PowerPoint Introduction / Starter Quiz
This Powerpoint presentation oulines why this is such an important subject to study, and provides an overview of the main changes of the period. It also gives an overview about how the topic will be investigated, and there is a worksheet quiz to accompany the presentation.
Venn Diagram / PowerPoint Lesson What does it take to be a successful businessperson?
As an introduction, students consider the careers of Bill Gates, Richard Branson and James Dyson (teachers can use this powerpoint as an aid). They compare the three men using a Venn Diagram and then each student considers whether they have what it takes to succeed in business.
Crazy Victorian Inventions - a Quiz!
Using this worksheet, students are given this presentation of 10 wacky inventions. They have to match each depicted invention with one of four possibilities. They should then try designing their own suitably nutty invention which can be later used as 'Horatio Ramsbottom's' invention in the newspaper report task that follows the computer simulation (see below).
Balloon Debate / Research Task Who was the most important person in the Industrial Revolution?
Each student produces a single powerpoint slide (using this template) as a key figure from the industrial revolution period explaining why "they" deserve to be remembered as the most important character overall. The debate which follows is a great way of encouraging students to link and prioritise different types of achievements.
"Your task is to produce a ‘paper people’ chain which:
Highlights at least FIVE key individuals within different categories we settled upon in our last lesson
Includes an image of each key character (e.g. the ‘face’ of each paper person)
Includes the name of each key character (e.g. across the ‘shoulders’ of the paper person)
Includes detail about the achievements of these key individuals (e.g. in the ‘body’ area of a ‘paper person)
Includes two key words to sum up the qualities of each person (e.g. in the ‘legs’ area)
Establishes connections between these people (e.g. on the ‘arms’ area linking the paper people together)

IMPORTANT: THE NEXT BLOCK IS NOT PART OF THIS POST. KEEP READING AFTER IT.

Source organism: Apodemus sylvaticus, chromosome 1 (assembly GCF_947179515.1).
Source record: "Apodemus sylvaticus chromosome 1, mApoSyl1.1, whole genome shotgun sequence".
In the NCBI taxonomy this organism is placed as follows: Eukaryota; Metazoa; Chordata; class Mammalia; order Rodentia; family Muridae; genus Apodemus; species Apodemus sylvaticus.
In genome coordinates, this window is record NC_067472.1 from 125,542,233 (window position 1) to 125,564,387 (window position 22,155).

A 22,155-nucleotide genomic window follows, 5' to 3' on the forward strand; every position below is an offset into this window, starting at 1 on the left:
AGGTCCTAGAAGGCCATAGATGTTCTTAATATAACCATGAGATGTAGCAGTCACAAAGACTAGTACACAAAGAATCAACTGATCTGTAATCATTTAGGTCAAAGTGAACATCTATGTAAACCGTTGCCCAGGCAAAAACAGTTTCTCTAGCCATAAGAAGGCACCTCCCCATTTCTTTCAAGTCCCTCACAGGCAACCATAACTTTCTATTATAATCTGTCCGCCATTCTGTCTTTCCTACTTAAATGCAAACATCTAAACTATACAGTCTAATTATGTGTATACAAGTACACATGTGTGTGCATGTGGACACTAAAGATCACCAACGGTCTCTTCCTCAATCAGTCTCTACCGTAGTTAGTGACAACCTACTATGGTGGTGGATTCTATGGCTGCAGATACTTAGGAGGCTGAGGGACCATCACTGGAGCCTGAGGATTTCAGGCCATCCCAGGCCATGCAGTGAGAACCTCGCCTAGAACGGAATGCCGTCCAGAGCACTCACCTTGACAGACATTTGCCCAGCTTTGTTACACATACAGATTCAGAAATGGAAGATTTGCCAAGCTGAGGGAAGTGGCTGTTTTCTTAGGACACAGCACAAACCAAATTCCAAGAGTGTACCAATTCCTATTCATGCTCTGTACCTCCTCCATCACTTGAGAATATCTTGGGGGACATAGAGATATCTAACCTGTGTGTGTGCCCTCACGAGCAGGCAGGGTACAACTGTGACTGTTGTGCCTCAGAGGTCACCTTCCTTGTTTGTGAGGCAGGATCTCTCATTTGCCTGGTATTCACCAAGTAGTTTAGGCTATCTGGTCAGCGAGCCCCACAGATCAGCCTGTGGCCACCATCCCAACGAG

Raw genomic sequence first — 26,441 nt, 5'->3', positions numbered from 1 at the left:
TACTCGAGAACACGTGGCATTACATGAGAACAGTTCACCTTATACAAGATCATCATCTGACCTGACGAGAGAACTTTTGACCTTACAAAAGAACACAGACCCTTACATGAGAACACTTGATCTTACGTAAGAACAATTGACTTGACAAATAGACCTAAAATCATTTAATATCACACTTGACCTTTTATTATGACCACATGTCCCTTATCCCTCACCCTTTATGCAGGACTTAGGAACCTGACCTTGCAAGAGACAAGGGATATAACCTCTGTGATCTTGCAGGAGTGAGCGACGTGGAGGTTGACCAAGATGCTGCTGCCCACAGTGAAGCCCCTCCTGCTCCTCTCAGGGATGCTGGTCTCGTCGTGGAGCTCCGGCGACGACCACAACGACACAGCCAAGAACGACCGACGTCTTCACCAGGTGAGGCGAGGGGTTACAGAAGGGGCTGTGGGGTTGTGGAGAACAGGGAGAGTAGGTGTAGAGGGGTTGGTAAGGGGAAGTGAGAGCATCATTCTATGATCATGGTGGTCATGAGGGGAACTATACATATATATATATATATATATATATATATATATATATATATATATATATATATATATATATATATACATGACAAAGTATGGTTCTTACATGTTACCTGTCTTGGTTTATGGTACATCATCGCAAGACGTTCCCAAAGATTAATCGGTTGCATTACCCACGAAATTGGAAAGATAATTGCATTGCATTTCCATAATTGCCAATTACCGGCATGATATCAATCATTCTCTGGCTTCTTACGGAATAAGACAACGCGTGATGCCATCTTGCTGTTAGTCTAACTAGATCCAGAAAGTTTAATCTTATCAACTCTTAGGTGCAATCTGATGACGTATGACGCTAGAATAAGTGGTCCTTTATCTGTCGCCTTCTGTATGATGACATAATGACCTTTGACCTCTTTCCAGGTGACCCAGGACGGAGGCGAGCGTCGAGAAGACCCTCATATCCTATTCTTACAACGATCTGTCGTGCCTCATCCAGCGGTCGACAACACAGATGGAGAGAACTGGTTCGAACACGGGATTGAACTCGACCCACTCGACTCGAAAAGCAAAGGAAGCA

Merits / double merits / commendations will be awarded as appropriate to the work containing the most detail, the clearest links, and the most attractive presentation"
Linking and Prioritising Factors
What was the most important cause of the Industrial Revolution? [Part 1 | Part 2]
This lesson follows on well from the studies of individuals. Students consider the big changes - transport, agriculture, smelting and so on - and try to link them together in a meaningful way. Here are some samples produced by my own students: Olivia | Hanif | Grace
Timeline Task: the Industrial Revolution
Students are presented with a detailed timeline of information about the Industrial Revolution and a series of tasks encourages them to categorise and periodise them meaningfully. A good homework / extension acivity.
Crime and Punishment - Decision Making Game You be the Judge!
Pass sentence on ten criminals from the nineteenth century, then compare your decisions to those actually made at the time!
Children at Work Careers Advice: Victorian Style!
An interactive, self-contained game designed to teach students about some of the worst jobs available to young people in Victorian Britain.
Simply answer a series of questions about your personality and preferences, and get a full description of your perfect working-class job. A workheet is provided - a great way of spicing up a unit on the Industrial Revolution!
Social Conditions - Interactive Database The Coalbrookdale Census of 1851
An innovative activity which develops skills of data handling with a simple but powerful interface. Complete with a comprehensive project pack that will keep students engaged for several hours' worth of lessons.
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